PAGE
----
Busted: Korean embassy slammed Aguirre for making “misleading statements” about Korean mafia

During the February 13 Senate probe into the kidnapping-murder case of Korean businessman Jee Ick Joo, Justice Secretary Vitaliano Aguirre II told the Senate panel about the presence of the Korean mafia in the Philippines and how this criminal group may have “compromised” some people at the Korean embassy.
Aguirre’s “misleading” claims

“We have this theory that he had an enemy inside the Korean mafia, and they hired the scalawags of our police agencies from the PNP and NBI to in Mr. Jee Ick Joo. (And really) from the looks of it, that’s what happened because you won’t kill someone right away in kidnap-for-ransom cases,” Aguirre said.

“Since I am not an investigator, we should pursue every theory of the case some people say this Jee Ick Joo refused to give money because there was nothing illegal in his business here in the country, which is to recruit Chinese workers,” Aguirre said of the answer Jee’s family gave him after asking them if the victim had fought with another Korean.

Aguirre also asked Jee’s wife whether her husband has rivals since he heard about Korean rivalries while he was serving as the legal counsel of the Clark Development Authority (CDC), which the wife denied.

Then, he claimed that the Korean embassy asked his office to stop investigating the Korean mafia.

“Sabi ko, hindi pa naman tayo tapos sa imbestigasyon, pero nagtataka ako kung bakit pinahihinto ang investigation,” Aguirre said.

Aguirre talked about Kang Tai Shik, who raised his curiosity because he was told a high ranking Duterte admin official that Kang trifled with the Philippine judicial system and the Bureau of Immigration, but has managed to remain in the Philippines “because he is able to pay the people around him, Filipino officials.” This was opposite to what the Korean embassy officials told him – that Kang is a “very reputable businessman and he has no derogatory record in the Korean embassy.”

After his meeting with the Korean embassy officials, Aguirre said he was told about the Korean mafia in the Philippines by a former NBI official and that’s when he threw his accusations at the Korean embassy.

“Even some people at the Korean embassy are compromised by this Korean mafia. And then we heard from Col. (Glenn) Dumlao that the people in this abduction are so big that mahihirapan tayo,” Aguirre said.

Korean Embassy’s official statement

The Korean embassy has immediately reacted to Aguirre’s accusations and denied that they asked the justice secretary to stop investigating the Korean mafia.


The embassy called out Aguirre for making “misleading statements,” adding that his accusations and claim that the embassy tried to stop the probe into the mafia have tarnished the reputation of the Korean diplomats.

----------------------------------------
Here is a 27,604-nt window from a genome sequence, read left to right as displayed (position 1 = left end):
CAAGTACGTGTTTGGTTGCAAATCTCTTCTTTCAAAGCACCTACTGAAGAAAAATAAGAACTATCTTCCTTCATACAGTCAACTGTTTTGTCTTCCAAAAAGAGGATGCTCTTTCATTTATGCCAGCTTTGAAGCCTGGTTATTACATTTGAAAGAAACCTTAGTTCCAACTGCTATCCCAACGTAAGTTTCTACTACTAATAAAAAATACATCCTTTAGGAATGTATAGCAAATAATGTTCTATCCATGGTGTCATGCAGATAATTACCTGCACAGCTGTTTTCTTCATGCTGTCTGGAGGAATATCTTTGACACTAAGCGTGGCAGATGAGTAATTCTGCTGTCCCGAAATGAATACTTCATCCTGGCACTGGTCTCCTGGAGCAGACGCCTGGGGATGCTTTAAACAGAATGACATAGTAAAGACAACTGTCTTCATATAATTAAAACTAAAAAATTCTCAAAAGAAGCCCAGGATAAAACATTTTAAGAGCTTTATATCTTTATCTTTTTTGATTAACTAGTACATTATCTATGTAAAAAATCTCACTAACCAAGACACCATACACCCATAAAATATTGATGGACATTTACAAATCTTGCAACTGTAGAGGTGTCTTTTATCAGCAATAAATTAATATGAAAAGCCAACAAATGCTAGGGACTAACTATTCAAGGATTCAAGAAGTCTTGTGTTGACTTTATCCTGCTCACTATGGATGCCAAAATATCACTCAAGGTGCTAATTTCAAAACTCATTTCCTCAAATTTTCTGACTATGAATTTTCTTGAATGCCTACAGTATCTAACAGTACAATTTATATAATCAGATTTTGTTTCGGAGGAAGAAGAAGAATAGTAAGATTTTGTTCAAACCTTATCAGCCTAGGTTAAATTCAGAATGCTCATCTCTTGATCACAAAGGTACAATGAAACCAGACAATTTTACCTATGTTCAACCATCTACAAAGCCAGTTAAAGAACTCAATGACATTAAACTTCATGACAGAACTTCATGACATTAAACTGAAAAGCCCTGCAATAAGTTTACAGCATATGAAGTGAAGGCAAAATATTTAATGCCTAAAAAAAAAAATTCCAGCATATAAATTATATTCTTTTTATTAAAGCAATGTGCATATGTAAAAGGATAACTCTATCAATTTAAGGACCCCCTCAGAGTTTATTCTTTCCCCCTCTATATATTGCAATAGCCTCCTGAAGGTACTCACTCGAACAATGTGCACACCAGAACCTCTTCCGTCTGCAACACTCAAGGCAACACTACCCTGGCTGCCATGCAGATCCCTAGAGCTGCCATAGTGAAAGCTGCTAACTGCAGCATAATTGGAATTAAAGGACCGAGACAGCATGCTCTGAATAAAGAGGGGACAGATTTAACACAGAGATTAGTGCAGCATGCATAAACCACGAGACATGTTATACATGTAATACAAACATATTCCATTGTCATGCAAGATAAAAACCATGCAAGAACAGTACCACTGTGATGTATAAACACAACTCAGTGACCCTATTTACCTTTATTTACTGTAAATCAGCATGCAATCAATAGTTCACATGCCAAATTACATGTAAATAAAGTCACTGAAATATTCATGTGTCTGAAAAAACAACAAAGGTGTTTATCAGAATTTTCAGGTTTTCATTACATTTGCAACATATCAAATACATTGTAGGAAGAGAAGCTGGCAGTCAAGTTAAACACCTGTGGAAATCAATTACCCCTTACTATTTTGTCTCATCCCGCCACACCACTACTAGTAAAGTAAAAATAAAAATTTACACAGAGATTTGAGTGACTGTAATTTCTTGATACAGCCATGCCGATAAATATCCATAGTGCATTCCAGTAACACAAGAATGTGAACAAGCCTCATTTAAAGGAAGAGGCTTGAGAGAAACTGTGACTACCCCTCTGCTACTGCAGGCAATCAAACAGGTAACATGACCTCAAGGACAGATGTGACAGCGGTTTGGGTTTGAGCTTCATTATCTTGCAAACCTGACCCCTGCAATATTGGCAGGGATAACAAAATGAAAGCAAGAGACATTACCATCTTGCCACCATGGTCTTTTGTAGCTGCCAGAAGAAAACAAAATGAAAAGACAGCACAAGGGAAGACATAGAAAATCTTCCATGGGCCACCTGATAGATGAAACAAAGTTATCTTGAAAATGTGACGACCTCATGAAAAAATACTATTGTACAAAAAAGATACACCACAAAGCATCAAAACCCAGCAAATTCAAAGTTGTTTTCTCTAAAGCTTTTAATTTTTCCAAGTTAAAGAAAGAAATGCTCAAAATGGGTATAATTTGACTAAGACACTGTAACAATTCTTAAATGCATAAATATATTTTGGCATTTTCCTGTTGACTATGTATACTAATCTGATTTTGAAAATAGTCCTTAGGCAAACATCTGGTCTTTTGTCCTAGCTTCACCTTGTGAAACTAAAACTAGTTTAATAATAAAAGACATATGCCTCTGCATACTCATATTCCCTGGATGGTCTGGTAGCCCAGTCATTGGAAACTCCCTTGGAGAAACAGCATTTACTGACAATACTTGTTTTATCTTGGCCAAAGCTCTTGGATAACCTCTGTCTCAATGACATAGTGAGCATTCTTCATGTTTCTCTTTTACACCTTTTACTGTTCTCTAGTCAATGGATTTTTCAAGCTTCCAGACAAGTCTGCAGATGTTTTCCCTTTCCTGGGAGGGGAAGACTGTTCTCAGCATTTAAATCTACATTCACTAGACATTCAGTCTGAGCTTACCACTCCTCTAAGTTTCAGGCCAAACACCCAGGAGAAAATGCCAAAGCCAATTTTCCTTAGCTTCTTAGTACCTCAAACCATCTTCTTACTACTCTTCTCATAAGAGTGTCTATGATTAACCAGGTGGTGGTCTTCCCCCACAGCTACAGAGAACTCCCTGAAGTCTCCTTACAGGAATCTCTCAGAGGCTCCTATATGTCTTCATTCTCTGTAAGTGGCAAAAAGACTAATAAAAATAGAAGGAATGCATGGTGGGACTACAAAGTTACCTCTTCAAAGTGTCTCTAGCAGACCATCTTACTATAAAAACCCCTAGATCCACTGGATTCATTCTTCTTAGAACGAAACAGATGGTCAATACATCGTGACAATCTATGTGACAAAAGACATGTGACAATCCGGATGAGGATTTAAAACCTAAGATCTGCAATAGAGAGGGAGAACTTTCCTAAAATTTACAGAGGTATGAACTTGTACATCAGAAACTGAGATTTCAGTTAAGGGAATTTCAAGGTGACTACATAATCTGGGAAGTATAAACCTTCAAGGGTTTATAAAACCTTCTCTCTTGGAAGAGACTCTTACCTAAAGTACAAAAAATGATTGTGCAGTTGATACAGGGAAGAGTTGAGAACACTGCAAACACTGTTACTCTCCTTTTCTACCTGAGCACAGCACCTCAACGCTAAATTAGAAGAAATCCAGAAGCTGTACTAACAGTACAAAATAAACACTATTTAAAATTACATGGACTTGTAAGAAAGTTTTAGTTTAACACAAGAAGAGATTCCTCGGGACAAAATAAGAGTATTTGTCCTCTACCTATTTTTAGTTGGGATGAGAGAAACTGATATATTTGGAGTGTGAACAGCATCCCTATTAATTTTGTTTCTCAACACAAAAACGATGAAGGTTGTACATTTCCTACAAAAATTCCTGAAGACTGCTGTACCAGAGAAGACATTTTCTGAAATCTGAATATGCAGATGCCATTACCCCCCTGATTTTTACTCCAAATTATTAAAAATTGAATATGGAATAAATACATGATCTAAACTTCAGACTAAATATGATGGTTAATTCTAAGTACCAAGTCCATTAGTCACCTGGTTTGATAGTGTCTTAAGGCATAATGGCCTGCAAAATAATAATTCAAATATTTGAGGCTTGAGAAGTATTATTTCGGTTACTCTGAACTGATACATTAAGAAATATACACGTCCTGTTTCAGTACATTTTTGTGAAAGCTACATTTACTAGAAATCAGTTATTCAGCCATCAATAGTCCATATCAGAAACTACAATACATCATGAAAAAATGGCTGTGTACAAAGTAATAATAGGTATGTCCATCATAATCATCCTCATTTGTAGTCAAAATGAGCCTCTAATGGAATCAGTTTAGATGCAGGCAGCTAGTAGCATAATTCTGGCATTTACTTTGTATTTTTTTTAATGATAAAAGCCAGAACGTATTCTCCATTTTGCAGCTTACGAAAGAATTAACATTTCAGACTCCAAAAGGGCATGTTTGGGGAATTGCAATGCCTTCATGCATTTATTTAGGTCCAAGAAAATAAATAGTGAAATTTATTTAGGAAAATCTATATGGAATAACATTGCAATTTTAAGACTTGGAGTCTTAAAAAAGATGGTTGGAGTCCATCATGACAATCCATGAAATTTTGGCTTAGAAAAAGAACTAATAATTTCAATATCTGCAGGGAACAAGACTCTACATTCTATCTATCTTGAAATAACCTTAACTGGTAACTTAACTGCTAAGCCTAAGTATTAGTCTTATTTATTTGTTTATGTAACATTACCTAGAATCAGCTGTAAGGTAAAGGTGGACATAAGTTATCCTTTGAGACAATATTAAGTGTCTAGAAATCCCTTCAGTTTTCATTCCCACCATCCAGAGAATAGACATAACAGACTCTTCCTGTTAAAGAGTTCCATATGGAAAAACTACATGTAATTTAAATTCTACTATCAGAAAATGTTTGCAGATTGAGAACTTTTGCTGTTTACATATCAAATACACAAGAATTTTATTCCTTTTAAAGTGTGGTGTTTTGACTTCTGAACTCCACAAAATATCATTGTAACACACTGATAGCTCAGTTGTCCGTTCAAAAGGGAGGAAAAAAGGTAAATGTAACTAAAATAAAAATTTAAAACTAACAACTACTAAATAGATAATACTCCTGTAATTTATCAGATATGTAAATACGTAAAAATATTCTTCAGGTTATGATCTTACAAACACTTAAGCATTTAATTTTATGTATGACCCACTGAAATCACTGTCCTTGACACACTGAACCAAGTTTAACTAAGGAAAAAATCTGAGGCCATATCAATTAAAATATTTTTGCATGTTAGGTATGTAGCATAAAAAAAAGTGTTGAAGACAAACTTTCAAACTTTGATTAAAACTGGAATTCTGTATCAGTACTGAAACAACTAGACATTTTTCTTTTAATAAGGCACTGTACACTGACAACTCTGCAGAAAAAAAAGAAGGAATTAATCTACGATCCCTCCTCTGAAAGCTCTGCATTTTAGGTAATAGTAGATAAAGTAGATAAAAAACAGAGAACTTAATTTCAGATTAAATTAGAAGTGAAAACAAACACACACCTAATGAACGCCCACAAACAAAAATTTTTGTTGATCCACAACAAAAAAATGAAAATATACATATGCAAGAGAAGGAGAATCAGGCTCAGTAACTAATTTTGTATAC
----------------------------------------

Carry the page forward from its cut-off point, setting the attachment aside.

In the statement, the embassy conveyed how it “regrets very much that, based on wrong and unfounded information, Secretary Aguirre made some misleading statements involving so-called Korean mafia at the Senate hearing on February 23, 2017.”

The embassy also said that “the Embassy officials did not ask the Secretary to stop any investigations concerning the Korean mafia” and that it is “strongly distressed that this false information could tarnish its honor and reputation.”

The Korean embassy also summarized what occurred during the February 13 meeting between Aguirre and Jee’s widow, who was accompanied by the Korean Consul-General and a police attaché.” The embassy said that the justice secretary wanted to clarify Jee’s alleged connection with the Korean mafia.

The embassy said that its official and Jee’s wife said that Jee “lived an honest life as a conscientious businessman, having no connections at all with any malicious Korean persons.”

Jee’s widow also denied any claims about her husband having been kidnapped twice before. She also reportedly requested the NBI to stop participating in the joint investigation into her husband’s death to avoid further delays.

As for Aguirre’s questions about Kang Tai Shik, the embassy has already told him that “he is a long-established Korean businessman, who has nothing to do with Mr. Jee’s case.”

“Then, Secretary Aguirre promised that the DOJ would not pursue any longer the angle of possible linkage with a Korean mafia in its future investigations into the case,” the Korean embassy said, denying claims that officials have asked Aguirre to stop the probe.

The embassy also emphasized its confidence that “no official has been compromised by Korean mafia” and asked Aguirre for “concrete evidence” to support his claims.

The Korean embassy added that “it would take full responsibility for it, if any.”

Sources: ( ,

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